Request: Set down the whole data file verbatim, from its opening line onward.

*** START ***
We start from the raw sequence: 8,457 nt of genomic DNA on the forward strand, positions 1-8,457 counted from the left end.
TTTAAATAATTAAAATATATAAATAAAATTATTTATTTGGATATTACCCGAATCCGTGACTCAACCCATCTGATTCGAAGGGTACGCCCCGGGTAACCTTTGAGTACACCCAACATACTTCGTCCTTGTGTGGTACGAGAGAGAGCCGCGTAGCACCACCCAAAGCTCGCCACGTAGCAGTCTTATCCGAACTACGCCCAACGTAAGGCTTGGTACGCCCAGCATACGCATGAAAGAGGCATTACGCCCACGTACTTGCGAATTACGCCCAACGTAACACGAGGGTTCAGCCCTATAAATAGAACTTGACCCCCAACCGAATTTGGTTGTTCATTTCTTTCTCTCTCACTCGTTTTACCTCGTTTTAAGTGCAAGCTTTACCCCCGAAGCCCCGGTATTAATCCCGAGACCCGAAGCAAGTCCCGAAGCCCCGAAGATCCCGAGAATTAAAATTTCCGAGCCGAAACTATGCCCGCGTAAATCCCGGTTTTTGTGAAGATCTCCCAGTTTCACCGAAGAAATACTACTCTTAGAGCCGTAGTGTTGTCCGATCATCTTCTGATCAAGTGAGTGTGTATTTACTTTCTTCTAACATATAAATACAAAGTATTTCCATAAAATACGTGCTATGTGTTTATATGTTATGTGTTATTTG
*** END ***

We start from the raw sequence: 8,457 nt of genomic DNA on the forward strand, positions 1-8,457 counted from the left end.
TTTAAATAATTAAAATATATAAATAAAATTATTTATTTGGATATTACCCGAATCCGTGACTCAACCCATCTGATTCGAAGGGTACGCCCCGGGTAACCTTTGAGTACACCCAACATACTTCGTCCTTGTGTGGTACGAGAGAGAGCCGCGTAGCACCACCCAAAGCTCGCCACGTAGCAGTCTTATCCGAACTACGCCCAACGTAAGGCTTGGTACGCCCAGCATACGCATGAAAGAGGCATTACGCCCACGTACTTGCGAATTACGCCCAACGTAACACGAGGGTTCAGCCCTATAAATAGAACTTGACCCCCAACCGAATTTGGTTGTTCATTTCTTTCTCTCTCACTCGTTTTACCTCGTTTTAAGTGCAAGCTTTACCCCCGAAGCCCCGGTATTAATCCCGAGACCCGAAGCAAGTCCCGAAGCCCCGAAGATCCCGAGAATTAAAATTTCCGAGCCGAAACTATGCCCGCGTAAATCCCGGTTTTTGTGAAGATCTCCCAGTTTCACCGAAGAAATACTACTCTTAGAGCCGTAGTGTTGTCCGATCATCTTCTGATCAAGTGAGTGTGTATTTACTTTCTTCTAACATATAAATACAAAGTATTTCCATAAAATACGTGCTATGTGTTTATATGTTATGTGTTATTTG